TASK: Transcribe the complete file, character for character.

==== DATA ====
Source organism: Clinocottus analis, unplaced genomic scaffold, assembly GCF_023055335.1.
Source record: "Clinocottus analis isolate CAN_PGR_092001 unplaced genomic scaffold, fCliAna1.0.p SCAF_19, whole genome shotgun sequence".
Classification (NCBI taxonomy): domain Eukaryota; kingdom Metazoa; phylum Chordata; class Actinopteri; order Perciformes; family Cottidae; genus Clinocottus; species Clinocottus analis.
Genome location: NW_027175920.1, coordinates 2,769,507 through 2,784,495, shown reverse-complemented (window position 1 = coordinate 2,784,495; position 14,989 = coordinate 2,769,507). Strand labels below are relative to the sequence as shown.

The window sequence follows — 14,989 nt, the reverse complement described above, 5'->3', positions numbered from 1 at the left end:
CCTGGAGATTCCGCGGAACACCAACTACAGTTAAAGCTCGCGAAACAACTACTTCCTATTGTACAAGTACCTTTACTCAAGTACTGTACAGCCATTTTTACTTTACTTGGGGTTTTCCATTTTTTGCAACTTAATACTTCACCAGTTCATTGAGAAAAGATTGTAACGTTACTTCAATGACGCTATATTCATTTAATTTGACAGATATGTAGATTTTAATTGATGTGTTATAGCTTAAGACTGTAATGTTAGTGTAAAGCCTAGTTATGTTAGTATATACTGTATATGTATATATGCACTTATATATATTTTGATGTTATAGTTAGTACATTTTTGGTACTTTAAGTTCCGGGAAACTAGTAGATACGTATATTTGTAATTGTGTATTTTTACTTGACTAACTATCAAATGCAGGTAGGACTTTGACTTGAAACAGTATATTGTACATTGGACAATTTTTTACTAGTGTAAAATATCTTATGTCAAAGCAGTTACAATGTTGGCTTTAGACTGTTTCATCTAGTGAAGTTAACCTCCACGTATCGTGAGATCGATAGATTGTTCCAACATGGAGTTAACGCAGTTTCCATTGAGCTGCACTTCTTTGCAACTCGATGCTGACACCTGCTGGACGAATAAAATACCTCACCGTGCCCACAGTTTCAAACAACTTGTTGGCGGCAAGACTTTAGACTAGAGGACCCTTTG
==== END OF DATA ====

Source organism: Clinocottus analis, unplaced genomic scaffold, assembly GCF_023055335.1.
Source record: "Clinocottus analis isolate CAN_PGR_092001 unplaced genomic scaffold, fCliAna1.0.p SCAF_19, whole genome shotgun sequence".
Classification (NCBI taxonomy): domain Eukaryota; kingdom Metazoa; phylum Chordata; class Actinopteri; order Perciformes; family Cottidae; genus Clinocottus; species Clinocottus analis.
Genome location: NW_027175920.1, coordinates 2,769,507 through 2,784,495, shown reverse-complemented (window position 1 = coordinate 2,784,495; position 14,989 = coordinate 2,769,507). Strand labels below are relative to the sequence as shown.

The window sequence follows — 14,989 nt, the reverse complement described above, 5'->3', positions numbered from 1 at the left end:
CCTGGAGATTCCGCGGAACACCAACTACAGTTAAAGCTCGCGAAACAACTACTTCCTATTGTACAAGTACCTTTACTCAAGTACTGTACAGCCATTTTTACTTTACTTGGGGTTTTCCATTTTTTGCAACTTAATACTTCACCAGTTCATTGAGAAAAGATTGTAACGTTACTTCAATGACGCTATATTCATTTAATTTGACAGATATGTAGATTTTAATTGATGTGTTATAGCTTAAGACTGTAATGTTAGTGTAAAGCCTAGTTATGTTAGTATATACTGTATATGTATATATGCACTTATATATATTTTGATGTTATAGTTAGTACATTTTTGGTACTTTAAGTTCCGGGAAACTAGTAGATACGTATATTTGTAATTGTGTATTTTTACTTGACTAACTATCAAATGCAGGTAGGACTTTGACTTGAAACAGTATATTGTACATTGGACAATTTTTTACTAGTGTAAAATATCTTATGTCAAAGCAGTTACAATGTTGGCTTTAGACTGTTTCATCTAGTGAAGTTAACCTCCACGTATCGTGAGATCGATAGATTGTTCCAACATGGAGTTAACGCAGTTTCCATTGAGCTGCACTTCTTTGCAACTCGATGCTGACACCTGCTGGACGAATAAAATACCTCACCGTGCCCACAGTTTCAAACAACTTGTTGGCGGCAAGACTTTAGACTAGAGGACCCTTTG